Again, I know this is not a show written to satisfy my evangelicalism. But oh how I wanted it to.
Which makes the finale from last night so disappointing. In the show (spoiler alert), Don has crashed through the rocks at the bottom of his life. Just as you thought he could drop no further, he is left abandoned at a hippie-retreat-Buddhist-meditation center somewhere in California. He has discovered his ex-wife’s terminal illness, and offers to come back to care for the children. But his daughter bravely asserts what everybody knows: We are better off without you; stay away. With his personal crisis climaxing, the long-running debate of the show’s viewers of whether he will commit suicide looms into panoramic view. The California cliffs sit in the background, inviting him to jump like the falling man from the opening sequence. Even Peggy suggests, over the phone, that he not be alone with himself. “I messed everything up,” he weeps. “I broke my vows, scandalized my child, took another man’s name and made nothing of it.” Peggy naively attempts to assuage him: “That’s not true.” But it is.
With Don breaking, Peggy does her best to pull him back from the edge: “You can come home.” But Don wonders, “Where?” Does he even have a home? Where would he go to?
Not to get all Bibley, but the exchange reminds me of another famous character who must have wondered if he could go home, too. It’s the story Jesus tells of the Prodigal Son, in Luke 15. A man takes his inheritance and heads to New York, where he blows it on Lucky Strikes and Madison Avenue girls. Perhaps, like Don, he finds himself paying to have dirty sex with a stranger in a dark alley, and discovers how low he has gone. Or maybe he finds himself stranded, paralyzed, by a telephone in California, contemplating a jump over the nearby cliffs. Regardless, some version of Peggy comes along and tells the son the same: “You can come home.”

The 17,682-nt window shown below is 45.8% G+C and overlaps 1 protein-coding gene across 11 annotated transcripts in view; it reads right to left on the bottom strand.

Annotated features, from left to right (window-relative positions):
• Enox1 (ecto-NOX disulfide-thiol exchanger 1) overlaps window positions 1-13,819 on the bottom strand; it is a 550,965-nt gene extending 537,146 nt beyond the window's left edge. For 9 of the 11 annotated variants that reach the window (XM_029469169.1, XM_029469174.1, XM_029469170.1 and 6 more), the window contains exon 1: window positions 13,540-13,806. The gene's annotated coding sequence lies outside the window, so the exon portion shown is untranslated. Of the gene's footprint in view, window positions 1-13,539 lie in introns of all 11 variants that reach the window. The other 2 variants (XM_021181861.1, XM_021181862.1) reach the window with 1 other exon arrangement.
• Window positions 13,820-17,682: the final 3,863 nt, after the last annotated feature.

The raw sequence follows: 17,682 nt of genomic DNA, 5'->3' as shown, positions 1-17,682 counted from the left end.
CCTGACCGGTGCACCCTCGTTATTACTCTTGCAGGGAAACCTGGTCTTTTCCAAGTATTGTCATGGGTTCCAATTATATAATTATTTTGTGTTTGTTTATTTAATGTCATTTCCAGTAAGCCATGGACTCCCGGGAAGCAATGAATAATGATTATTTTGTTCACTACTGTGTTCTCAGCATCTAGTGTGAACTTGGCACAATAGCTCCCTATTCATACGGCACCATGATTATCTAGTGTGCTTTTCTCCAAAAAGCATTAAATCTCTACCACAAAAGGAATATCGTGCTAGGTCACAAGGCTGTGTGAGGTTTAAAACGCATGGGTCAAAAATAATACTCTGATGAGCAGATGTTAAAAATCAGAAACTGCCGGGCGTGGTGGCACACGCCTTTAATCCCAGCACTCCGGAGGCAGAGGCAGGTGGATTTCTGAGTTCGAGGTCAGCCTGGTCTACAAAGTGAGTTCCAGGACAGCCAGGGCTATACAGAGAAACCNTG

In Jesus’ story, the son does. He crawls home, and finds his overjoyed Father running out to greet him. The fatted calf is killed and the wine flows: “For this son of mine was dead but is now alive.” Christians believe this is true for all of us. We all have a home, we all left, and we can all return home as easily as the story says.
As it is, this is not the home to which Don returns. A hippie angel sees him in his despair, and invites him to her session. While there, he meets a milquetoast version of himself, whose loneliness and pain finally allow Don to feel the companionship he has always sought. The scene ends in a tearful, brotherly embrace. In the final shot, we find Don calm and relaxed, meditating lotus-style on a cliff over the Pacific, chanting “Ommm” with his new Buddhist friends. The camera zooms in on a slight smile. In his trance, he has apparently come up with the next big thing in advertising—the famous 1971 Coke ad, “I’d Like to Teach the World to Sing (in Perfect Harmony),” which plays at the end. We presume he returns to New York with his moxie.
It’s a fine ending, I guess--certainly creative. But he came so close to genuine redemption. He came so close to Jesus. He came so close to finding his way home to forgiveness and love. Sure, he made progress. He met someone like him, and realized he was not the only empty-hearted, self-loathing chap out there. But while that’s a good start in the right direction, it’s not quite home. Home is where we know we are accepted by God for who we are, and forgiven by him for our crimes against him and one another, because of Jesus’ gracious, sacrificial act. Home is where our family rejoices in us and wants us around forever. Home is where we learn new, authentic ways to live like Jesus—free from the false pretenses of image and advertising.
While coming close, Don Draper never made it home. He made it back to New York.
With a Coke, and a smile—but not much else.
What did you think of Mad Men? Did you like the finale? Interested to hear your thoughts….